Hajsch ‎– 1992

Sonig ‎– sonig 24cd
CD, Compilation

Tracklist Hide Credits

1 Akasa
Cello – Charlotte SchwalbClarinet – Dirk MüllerNoises [Field Recordings, Concrete Sounds], Melodica, Music By – Monika WestphalSynthesizer – HajschViolin – Michael Dartsch
2 Nagual (Pt.1)
Noises [Bicycle, Concrete Sounds], Melodica – Hajsch
3 Nagual (Pt.2)
Noises [Bicycle, Concrete Sounds], Melodica – Hajsch
4 Nagual (Pt.3)
Sampler, Synthesizer – Hajsch
5 Für Cleo 3
Saxophone – Dirk Müller


  • GuitarHajsch (tracks: 1 to 3, 5)
  • Music ByHajsch
  • Noises [Field-recordings]Hajsch (tracks: 1 to 3)


Previously released on LPs on Quiet Artworks (QA 08 (Hajsch - "Nagual (Für Silvio Manuel)") & QA 09 (PFN ‎- "Akasa / Für Cleo")).



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July 19, 2012
Like many of today's serious artists Hajsch's work is settled somewhere in between experimental electronic, electro-acoustic and concrete music and tries to break free of these categorizations.

This Reissue of two limited vinyl only albums originally released in 1992 on his own
Quiet Artworks label still sounds contemporary and challenging.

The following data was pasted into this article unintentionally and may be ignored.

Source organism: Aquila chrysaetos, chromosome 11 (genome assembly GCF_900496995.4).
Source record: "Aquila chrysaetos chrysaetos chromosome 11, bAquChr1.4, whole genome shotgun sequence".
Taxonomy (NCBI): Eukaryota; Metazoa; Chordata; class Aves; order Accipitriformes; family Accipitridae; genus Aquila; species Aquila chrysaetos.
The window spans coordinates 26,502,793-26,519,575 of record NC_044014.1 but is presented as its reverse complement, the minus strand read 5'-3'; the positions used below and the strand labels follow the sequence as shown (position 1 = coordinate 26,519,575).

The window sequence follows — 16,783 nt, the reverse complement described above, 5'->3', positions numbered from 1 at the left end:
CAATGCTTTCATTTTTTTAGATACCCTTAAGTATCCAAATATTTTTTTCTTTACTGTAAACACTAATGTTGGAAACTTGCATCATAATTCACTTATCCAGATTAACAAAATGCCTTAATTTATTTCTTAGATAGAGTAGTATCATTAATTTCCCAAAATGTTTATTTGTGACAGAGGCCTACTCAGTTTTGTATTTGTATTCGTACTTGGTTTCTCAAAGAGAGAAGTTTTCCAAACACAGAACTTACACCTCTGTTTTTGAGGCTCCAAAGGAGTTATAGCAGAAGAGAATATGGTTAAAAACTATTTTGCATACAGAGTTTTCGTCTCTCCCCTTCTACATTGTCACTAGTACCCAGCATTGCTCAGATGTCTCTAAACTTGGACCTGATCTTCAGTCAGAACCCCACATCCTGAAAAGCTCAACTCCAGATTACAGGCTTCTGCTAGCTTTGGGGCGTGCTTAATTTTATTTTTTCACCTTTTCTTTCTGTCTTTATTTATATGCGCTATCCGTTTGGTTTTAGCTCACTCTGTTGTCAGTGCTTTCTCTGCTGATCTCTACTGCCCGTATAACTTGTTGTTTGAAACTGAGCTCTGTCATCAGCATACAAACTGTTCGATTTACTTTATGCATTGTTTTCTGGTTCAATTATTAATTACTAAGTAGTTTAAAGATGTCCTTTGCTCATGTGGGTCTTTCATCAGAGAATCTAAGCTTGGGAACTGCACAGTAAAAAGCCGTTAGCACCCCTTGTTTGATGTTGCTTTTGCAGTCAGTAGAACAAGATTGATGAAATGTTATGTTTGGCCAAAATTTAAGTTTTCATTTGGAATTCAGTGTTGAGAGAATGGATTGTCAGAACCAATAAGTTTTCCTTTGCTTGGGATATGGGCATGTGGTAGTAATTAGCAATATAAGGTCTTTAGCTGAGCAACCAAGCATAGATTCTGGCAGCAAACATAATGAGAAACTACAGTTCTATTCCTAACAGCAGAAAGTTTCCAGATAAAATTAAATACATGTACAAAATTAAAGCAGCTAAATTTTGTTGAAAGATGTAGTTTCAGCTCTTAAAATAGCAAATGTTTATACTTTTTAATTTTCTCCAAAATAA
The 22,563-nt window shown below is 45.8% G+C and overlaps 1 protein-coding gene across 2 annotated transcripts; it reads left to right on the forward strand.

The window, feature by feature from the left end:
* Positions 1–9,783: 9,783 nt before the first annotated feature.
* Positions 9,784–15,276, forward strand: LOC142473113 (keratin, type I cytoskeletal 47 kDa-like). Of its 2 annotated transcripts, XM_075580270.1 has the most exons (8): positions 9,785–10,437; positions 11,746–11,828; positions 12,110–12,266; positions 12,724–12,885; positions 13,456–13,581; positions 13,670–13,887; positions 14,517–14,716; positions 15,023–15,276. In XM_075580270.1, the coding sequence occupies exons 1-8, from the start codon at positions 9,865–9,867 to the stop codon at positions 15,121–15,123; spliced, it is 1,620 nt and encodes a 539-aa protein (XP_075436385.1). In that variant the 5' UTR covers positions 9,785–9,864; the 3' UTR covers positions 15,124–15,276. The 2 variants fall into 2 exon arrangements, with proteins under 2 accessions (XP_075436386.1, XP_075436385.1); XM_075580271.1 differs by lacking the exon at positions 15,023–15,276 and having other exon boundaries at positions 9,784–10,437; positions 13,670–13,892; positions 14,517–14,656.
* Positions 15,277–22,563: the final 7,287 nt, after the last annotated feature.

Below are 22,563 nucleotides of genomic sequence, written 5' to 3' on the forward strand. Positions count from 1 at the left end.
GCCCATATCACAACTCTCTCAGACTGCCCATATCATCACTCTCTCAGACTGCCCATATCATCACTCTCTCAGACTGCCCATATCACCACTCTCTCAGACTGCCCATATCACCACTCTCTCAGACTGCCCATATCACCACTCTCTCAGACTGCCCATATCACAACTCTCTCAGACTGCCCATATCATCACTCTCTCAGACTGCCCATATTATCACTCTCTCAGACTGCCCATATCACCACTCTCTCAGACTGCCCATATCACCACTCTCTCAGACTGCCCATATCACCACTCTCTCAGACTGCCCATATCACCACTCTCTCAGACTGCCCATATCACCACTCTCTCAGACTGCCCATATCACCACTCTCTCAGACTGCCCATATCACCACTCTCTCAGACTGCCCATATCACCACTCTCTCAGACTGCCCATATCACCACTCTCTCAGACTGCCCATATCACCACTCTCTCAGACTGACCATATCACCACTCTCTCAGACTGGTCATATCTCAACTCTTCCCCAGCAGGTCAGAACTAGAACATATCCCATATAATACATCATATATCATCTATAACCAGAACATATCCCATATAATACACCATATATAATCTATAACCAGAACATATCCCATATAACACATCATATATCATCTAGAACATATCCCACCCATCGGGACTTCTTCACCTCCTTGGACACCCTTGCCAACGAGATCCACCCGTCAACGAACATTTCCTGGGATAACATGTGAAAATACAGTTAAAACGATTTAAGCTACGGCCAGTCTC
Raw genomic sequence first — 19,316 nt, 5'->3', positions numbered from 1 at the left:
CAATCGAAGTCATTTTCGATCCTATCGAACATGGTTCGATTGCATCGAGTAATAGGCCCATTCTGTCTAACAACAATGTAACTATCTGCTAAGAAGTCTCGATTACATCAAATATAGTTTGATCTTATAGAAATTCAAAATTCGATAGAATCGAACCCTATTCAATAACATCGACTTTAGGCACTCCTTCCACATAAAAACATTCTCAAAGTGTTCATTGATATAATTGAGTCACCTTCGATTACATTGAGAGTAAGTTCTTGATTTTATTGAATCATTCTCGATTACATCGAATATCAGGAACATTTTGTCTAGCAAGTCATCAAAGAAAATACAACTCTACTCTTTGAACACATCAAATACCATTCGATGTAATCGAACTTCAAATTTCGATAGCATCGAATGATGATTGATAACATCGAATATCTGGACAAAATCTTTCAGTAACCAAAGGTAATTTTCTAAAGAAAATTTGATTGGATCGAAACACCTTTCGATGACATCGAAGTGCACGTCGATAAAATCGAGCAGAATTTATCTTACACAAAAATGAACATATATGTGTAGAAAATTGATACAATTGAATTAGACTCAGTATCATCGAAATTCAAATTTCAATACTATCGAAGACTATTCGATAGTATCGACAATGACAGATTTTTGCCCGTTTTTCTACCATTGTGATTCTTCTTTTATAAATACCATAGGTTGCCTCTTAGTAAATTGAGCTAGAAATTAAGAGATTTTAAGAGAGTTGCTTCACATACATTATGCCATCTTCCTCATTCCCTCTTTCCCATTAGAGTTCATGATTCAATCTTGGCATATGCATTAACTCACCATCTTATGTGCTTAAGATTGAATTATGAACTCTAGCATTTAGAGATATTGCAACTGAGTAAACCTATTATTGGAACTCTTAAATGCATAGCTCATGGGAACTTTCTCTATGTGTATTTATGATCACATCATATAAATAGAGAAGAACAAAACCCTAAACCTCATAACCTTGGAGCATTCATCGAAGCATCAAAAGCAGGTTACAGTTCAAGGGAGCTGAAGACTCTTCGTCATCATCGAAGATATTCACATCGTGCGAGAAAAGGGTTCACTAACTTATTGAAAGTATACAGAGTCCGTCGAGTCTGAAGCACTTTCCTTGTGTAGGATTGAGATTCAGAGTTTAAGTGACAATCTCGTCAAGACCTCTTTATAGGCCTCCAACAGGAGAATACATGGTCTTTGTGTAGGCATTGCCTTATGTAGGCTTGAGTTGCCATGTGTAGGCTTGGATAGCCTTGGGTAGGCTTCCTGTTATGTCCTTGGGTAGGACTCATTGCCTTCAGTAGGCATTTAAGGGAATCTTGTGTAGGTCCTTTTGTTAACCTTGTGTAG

All pieces have been remastered and the original Nagual LP is framed
by the original PFN (Hajsch and collaborators) album which makes it easier accessible.

"Akasa" is a quiet but intense opener - a 16 minute journey starting off with concrete sounds, synthesizers and field recordings to build up slowly an electrifying atmosphere that finally reaches it's peak when an almost classic ensemble of viola, cello and clarinet
"Nagual (Part 1)" is nearly of equal length and takes again use of sharp contrasts.
Water sparkling and early morning birds are bound in an nearly dream-like atmosphere.
Pts. 1 and 2 consist mainly of sounds taken from a bicycle (!) a melodica and a hardly
recognizable guitar. In "Nagual (Part 2)" the mood changes to a more unsettling ambience.
Which comes not really unexpected, at least for those who've read Carlos Castaneda where
the concept of Nagual stands contrary to Tonal, that represents all our known territory,
material and immaterial. "Nagual (Part 3)" is an otherworldly, nearly harmonic short appendix created with Synthesizer and samples only.
"Für Cleo" finally is a nice mellow piece to end. A quiet guitar drone meets a melancholic Saxophone, very atmospheric and cinema like.

Hajsch's music requests close attention listening and throws the listener in an aural environment of great clarity. His strength lies besides the careful arrangement of seldom heard sounds in the purposeful use of volume and timing.

The fact that these recordings are already 10 years old doesn't terminate them at all.
1992 is stimulating and serious which proofs once more that music can be timeless no
matter how styles and technical possibilities change.

[Reviewed for The Brain in 2003].